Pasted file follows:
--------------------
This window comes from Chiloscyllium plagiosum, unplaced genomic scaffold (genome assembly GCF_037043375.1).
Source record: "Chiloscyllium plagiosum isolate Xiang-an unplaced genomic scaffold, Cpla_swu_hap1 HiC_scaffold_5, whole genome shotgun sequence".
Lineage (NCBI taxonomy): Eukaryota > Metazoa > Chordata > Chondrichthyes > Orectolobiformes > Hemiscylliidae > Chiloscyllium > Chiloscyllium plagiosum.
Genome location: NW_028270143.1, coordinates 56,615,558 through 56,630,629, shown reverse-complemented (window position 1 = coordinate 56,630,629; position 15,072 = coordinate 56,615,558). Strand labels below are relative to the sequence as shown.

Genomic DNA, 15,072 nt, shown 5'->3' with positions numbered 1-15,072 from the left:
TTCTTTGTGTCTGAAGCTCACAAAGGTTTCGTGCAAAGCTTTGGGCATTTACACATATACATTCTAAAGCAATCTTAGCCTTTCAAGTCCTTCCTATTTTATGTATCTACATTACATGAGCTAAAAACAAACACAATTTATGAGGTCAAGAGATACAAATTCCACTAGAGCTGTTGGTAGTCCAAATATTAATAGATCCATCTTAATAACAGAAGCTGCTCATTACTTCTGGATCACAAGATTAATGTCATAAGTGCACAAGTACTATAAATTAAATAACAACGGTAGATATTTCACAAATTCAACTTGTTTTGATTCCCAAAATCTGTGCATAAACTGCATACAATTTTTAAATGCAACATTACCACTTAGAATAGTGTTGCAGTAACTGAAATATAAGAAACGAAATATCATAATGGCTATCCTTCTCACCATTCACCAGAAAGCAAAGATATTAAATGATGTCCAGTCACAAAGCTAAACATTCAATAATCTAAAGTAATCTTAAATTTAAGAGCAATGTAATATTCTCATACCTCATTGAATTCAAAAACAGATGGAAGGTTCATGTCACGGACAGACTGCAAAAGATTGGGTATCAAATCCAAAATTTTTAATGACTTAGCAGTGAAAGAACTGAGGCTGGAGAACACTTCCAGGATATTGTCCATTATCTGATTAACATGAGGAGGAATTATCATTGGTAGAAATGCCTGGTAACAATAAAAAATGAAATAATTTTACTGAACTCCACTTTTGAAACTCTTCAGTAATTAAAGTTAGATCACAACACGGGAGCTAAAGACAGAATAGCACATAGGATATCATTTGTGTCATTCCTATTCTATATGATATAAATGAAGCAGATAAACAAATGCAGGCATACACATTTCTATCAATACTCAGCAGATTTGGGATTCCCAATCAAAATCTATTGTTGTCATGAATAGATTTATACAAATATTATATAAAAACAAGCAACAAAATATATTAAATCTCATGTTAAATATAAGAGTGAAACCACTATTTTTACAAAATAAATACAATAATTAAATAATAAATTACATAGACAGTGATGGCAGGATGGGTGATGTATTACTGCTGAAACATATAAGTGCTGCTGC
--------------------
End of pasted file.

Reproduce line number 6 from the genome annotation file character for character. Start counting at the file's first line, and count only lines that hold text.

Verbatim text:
TTCTTTGTGTCTGAAGCTCACAAAGGTTTCGTGCAAAGCTTTGGGCATTTACACATATACATTCTAAAGCAATCTTAGCCTTTCAAGTCCTTCCTATTTTATGTATCTACATTACATGAGCTAAAAACAAACACAATTTATGAGGTCAAGAGATACAAATTCCACTAGAGCTGTTGGTAGTCCAAATATTAATAGATCCATCTTAATAACAGAAGCTGCTCATTACTTCTGGATCACAAGATTAATGTCATAAGTGCACAAGTACTATAAATTAAATAACAACGGTAGATATTTCACAAATTCAACTTGTTTTGATTCCCAAAATCTGTGCATAAACTGCATACAATTTTTAAATGCAACATTACCACTTAGAATAGTGTTGCAGTAACTGAAATATAAGAAACGAAATATCATAATGGCTATCCTTCTCACCATTCACCAGAAAGCAAAGATATTAAATGATGTCCAGTCACAAAGCTAAACATTCAATAATCTAAAGTAATCTTAAATTTAAGAGCAATGTAATATTCTCATACCTCATTGAATTCAAAAACAGATGGAAGGTTCATGTCACGGACAGACTGCAAAAGATTGGGTATCAAATCCAAAATTTTTAATGACTTAGCAGTGAAAGAACTGAGGCTGGAGAACACTTCCAGGATATTGTCCATTATCTGATTAACATGAGGAGGAATTATCATTGGTAGAAATGCCTGGTAACAATAAAAAATGAAATAATTTTACTGAACTCCACTTTTGAAACTCTTCAGTAATTAAAGTTAGATCACAACACGGGAGCTAAAGACAGAATAGCACATAGGATATCATTTGTGTCATTCCTATTCTATATGATATAAATGAAGCAGATAAACAAATGCAGGCATACACATTTCTATCAATACTCAGCAGATTTGGGATTCCCAATCAAAATCTATTGTTGTCATGAATAGATTTATACAAATATTATATAAAAACAAGCAACAAAATATATTAAATCTCATGTTAAATATAAGAGTGAAACCACTATTTTTACAAAATAAATACAATAATTAAATAATAAATTACATAGACAGTGATGGCAGGATGGGTGATGTATTACTGCTGAAACATATAAGTGCTGCTGC